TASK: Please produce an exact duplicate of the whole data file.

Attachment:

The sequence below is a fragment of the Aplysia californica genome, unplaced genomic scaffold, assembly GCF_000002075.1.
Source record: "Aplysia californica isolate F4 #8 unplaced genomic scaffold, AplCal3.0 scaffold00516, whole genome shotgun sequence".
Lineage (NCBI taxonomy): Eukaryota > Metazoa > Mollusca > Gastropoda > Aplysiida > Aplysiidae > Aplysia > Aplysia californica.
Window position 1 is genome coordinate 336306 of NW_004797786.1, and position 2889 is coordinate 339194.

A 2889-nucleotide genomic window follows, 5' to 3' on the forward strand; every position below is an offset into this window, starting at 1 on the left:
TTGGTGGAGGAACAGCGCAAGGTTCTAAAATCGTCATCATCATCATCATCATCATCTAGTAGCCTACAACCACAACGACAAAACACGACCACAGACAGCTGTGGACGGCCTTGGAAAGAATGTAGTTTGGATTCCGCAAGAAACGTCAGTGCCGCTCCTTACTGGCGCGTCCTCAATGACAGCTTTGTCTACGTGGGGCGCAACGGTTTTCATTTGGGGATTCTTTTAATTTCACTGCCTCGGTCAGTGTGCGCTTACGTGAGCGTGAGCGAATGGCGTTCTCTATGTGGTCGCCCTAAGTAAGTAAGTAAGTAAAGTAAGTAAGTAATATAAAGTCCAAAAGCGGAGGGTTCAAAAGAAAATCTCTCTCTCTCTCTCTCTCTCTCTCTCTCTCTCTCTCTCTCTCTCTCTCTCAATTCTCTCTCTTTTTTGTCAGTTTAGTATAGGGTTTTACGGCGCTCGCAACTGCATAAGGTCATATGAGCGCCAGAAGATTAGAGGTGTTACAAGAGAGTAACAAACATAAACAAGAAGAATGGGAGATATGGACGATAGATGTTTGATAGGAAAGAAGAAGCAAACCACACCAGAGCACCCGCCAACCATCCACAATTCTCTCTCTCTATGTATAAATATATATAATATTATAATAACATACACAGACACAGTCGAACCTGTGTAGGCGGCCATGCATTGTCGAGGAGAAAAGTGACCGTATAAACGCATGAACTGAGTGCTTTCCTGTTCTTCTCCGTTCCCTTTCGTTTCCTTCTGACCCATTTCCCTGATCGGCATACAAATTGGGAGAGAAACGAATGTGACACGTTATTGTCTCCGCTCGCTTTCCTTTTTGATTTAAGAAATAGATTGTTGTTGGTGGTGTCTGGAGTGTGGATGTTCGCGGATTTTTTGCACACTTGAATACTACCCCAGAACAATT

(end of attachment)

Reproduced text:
The sequence below is a fragment of the Aplysia californica genome, unplaced genomic scaffold, assembly GCF_000002075.1.
Source record: "Aplysia californica isolate F4 #8 unplaced genomic scaffold, AplCal3.0 scaffold00516, whole genome shotgun sequence".
Lineage (NCBI taxonomy): Eukaryota > Metazoa > Mollusca > Gastropoda > Aplysiida > Aplysiidae > Aplysia > Aplysia californica.
Window position 1 is genome coordinate 336306 of NW_004797786.1, and position 2889 is coordinate 339194.

A 2889-nucleotide genomic window follows, 5' to 3' on the forward strand; every position below is an offset into this window, starting at 1 on the left:
TTGGTGGAGGAACAGCGCAAGGTTCTAAAATCGTCATCATCATCATCATCATCATCTAGTAGCCTACAACCACAACGACAAAACACGACCACAGACAGCTGTGGACGGCCTTGGAAAGAATGTAGTTTGGATTCCGCAAGAAACGTCAGTGCCGCTCCTTACTGGCGCGTCCTCAATGACAGCTTTGTCTACGTGGGGCGCAACGGTTTTCATTTGGGGATTCTTTTAATTTCACTGCCTCGGTCAGTGTGCGCTTACGTGAGCGTGAGCGAATGGCGTTCTCTATGTGGTCGCCCTAAGTAAGTAAGTAAGTAAAGTAAGTAAGTAATATAAAGTCCAAAAGCGGAGGGTTCAAAAGAAAATCTCTCTCTCTCTCTCTCTCTCTCTCTCTCTCTCTCTCTCTCTCTCTCTCTCAATTCTCTCTCTTTTTTGTCAGTTTAGTATAGGGTTTTACGGCGCTCGCAACTGCATAAGGTCATATGAGCGCCAGAAGATTAGAGGTGTTACAAGAGAGTAACAAACATAAACAAGAAGAATGGGAGATATGGACGATAGATGTTTGATAGGAAAGAAGAAGCAAACCACACCAGAGCACCCGCCAACCATCCACAATTCTCTCTCTCTATGTATAAATATATATAATATTATAATAACATACACAGACACAGTCGAACCTGTGTAGGCGGCCATGCATTGTCGAGGAGAAAAGTGACCGTATAAACGCATGAACTGAGTGCTTTCCTGTTCTTCTCCGTTCCCTTTCGTTTCCTTCTGACCCATTTCCCTGATCGGCATACAAATTGGGAGAGAAACGAATGTGACACGTTATTGTCTCCGCTCGCTTTCCTTTTTGATTTAAGAAATAGATTGTTGTTGGTGGTGTCTGGAGTGTGGATGTTCGCGGATTTTTTGCACACTTGAATACTACCCCAGAACAATT